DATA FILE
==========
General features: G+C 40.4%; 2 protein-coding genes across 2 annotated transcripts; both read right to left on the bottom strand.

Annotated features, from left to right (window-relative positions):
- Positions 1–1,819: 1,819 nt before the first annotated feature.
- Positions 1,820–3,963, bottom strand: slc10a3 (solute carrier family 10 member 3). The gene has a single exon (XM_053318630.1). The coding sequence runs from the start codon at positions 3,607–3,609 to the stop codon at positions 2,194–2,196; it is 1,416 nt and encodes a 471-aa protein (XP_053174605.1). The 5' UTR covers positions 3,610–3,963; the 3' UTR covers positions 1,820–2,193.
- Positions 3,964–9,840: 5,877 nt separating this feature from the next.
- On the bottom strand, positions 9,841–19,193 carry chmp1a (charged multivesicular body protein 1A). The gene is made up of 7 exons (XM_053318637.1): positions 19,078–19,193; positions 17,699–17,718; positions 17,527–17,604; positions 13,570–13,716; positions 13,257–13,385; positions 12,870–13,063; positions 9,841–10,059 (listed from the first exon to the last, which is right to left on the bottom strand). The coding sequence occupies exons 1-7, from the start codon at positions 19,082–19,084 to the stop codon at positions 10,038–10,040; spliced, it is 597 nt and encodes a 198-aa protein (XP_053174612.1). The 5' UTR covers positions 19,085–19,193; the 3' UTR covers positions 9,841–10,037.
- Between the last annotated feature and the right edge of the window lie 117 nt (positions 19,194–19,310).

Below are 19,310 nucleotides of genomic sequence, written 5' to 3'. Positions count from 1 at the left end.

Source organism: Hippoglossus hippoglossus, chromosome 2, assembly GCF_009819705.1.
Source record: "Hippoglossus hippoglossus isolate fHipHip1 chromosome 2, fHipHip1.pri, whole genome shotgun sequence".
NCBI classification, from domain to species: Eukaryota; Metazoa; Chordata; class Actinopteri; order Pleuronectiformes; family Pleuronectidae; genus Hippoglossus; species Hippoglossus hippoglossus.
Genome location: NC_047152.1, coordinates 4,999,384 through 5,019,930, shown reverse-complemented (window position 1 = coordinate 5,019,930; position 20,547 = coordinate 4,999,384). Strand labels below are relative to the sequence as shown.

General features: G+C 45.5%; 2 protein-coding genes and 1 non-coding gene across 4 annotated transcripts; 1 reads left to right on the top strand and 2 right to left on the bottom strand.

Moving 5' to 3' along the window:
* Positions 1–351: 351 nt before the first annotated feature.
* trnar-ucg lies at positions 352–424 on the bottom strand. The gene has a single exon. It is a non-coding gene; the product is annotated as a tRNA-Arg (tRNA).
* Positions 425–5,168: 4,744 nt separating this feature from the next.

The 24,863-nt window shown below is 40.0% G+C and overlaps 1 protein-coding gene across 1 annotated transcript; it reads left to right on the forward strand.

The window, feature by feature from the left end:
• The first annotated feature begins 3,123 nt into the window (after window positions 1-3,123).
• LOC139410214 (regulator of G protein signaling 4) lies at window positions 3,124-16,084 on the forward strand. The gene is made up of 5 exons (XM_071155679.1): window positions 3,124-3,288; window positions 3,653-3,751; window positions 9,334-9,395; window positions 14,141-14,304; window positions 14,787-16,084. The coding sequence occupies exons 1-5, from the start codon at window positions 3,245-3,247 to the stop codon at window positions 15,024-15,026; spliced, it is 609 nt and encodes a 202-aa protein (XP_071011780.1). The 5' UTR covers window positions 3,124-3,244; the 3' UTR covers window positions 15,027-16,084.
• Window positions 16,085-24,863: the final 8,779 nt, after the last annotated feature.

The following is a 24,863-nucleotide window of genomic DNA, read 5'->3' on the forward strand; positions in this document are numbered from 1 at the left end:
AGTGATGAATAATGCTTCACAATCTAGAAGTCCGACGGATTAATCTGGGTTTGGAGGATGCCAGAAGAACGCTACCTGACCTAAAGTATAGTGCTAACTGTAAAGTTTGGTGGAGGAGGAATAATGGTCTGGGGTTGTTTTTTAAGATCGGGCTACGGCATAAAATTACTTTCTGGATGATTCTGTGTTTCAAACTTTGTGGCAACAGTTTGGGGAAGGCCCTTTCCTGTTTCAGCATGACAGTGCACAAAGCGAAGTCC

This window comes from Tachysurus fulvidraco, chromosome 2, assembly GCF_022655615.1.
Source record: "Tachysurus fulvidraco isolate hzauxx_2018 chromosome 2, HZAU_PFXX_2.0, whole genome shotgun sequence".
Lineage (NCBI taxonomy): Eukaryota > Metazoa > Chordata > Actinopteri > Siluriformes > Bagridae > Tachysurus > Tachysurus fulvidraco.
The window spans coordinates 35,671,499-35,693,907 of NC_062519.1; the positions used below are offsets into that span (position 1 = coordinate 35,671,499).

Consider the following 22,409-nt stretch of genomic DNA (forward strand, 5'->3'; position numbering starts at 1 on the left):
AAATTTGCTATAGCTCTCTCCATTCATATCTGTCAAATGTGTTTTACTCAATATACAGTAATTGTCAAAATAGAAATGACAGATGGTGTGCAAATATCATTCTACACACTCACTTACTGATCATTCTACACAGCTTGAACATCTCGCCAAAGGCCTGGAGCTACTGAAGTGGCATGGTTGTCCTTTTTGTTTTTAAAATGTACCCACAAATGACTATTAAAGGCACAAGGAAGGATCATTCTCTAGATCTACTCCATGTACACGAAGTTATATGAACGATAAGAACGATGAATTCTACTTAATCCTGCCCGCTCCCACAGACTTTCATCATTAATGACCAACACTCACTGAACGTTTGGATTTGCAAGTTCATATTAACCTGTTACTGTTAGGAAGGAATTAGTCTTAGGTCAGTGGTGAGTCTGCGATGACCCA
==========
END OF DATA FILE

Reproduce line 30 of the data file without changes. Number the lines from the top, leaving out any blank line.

AAATTTGCTATAGCTCTCTCCATTCATATCTGTCAAATGTGTTTTACTCAATATACAGTAATTGTCAAAATAGAAATGACAGATGGTGTGCAAATATCATTCTACACACTCACTTACTGATCATTCTACACAGCTTGAACATCTCGCCAAAGGCCTGGAGCTACTGAAGTGGCATGGTTGTCCTTTTTGTTTTTAAAATGTACCCACAAATGACTATTAAAGGCACAAGGAAGGATCATTCTCTAGATCTACTCCATGTACACGAAGTTATATGAACGATAAGAACGATGAATTCTACTTAATCCTGCCCGCTCCCACAGACTTTCATCATTAATGACCAACACTCACTGAACGTTTGGATTTGCAAGTTCATATTAACCTGTTACTGTTAGGAAGGAATTAGTCTTAGGTCAGTGGTGAGTCTGCGATGACCCA